The Metropolitan Center for Independent Living (MCIL) is launching a new program to help persons with disabilities use public transportation more independently. The MCIL Travel Training Program is designed to teach participants how to travel safely and effectively in their communities, using public transit when appropriate. Program start-up coincides with the regional Metro Transit bus fleet becoming 100 percent wheelchair-accessible; all buses are now lift-equipped.
“Accessible public transit provides another option for persons with disabilities,” said Lyn Wiley, the program’s travel instructor. “Public transit may not be appropriate for everyone or for every trip. But it does work for a lot of people.”
Wiley is experienced in training persons with disabilities to navigate regular route bus service. She has a master’s degree in Orientation and Mobility, in addition to a bachelor’s degree in Travel Instruction.
“Travel training programs already exist in other large metropolitan areas like New York and Philadelphia, and they’ve been very successful in teaching many people with disabilities how to ride regular route service,” Wiley said.
“There are a lot of benefits for people who learn to ride the bus. For example, people certified for Metro Mobility [the region’s primary paratransit door-to-door service] can ride the regular route bus service for 50 cents any time of the day, while that same ride on Metro Mobility could cost up to three dollars once the new Metro Mobility fares take effect in August. That’s a great savings for riders!
“Another advantage of the regular route bus is its availability. Riders don’t have to call up to four days in advance to schedule a ride. In fact, some of the more popular routes have buses running every 15 to 30 minutes,” she said.
Wiley said the MCIL Travel Training program is available to all persons with disabilities who want to try using the regular route bus for at least some of their travel needs. Participants who are certified after completing the training program will get a free 60-day pass to ride regular route buses. Metro Mobility riders are encouraged to participate in the program.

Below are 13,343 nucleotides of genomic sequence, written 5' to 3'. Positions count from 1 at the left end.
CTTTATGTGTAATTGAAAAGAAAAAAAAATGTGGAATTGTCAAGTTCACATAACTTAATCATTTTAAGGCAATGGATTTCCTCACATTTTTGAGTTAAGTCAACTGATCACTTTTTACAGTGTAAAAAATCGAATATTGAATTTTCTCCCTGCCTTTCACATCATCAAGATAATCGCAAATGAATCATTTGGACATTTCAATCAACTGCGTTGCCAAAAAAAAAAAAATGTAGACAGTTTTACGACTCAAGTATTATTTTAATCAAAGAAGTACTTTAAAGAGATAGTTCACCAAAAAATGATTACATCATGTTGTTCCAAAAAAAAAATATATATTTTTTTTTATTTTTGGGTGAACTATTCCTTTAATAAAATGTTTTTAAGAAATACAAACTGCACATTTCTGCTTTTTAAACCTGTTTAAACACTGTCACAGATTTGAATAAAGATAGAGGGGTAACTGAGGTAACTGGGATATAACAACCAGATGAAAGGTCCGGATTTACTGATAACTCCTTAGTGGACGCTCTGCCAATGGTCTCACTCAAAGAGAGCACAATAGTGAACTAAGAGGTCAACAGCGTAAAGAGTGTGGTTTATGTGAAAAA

Wiley said topics covered in the training include planning a trip, boarding a bus, using the bus lift (if needed), problem-solving various transit situations, maintaining your orientation and understanding transit fares and policies.
“Some people will be trying regular route transit for the first time. Others are looking at expanding their current use of transit, especially now that Metro Transit’s fleet is totally wheelchair-accessible,” she said. “The MCIL Travel Training Program is individualized to each participant’s abilities and knowledge of regular route service. The duration of the training depends on the needs of the participant.
“The training is typically very hands-on, so most of the training will take place while on the bus, at the bus stop—or points between,” Wiley said.
Referrals for the program will be accepted from consumers with disabilities, their parents or guardians, case managers, disability consumer groups, counselors and agency coordinators. Travel Training Referral Forms can be requested by calling the MCIL at 651-646-8342 (voice) or 651-603-2001 (TTY). Referral forms can also be obtained through the MCIL Web site (www.mcil-mn.org) or the Metropolitan Council Web site (www.metrocouncil.org).
Upon receipt of the referral, the travel instructor will contact the applicant within seven business days. There is a flat fee of $10 per person for the training. The fee is used to help defray the cost of bus training passes. A coupon worth $5 off the training fee (see below) is available. It will also be available in both the MCIL and Metro Mobility newsletters, and must be presented at the time the program fee is paid.
Funding for the MCIL Travel Training Program is provided by the Metropolitan Council. For more information, please contact the Metropolitan Center for Independent Living at 1600 University Avenue W., Suite 16, St. Paul, MN, 55104—or use the phone numbers above.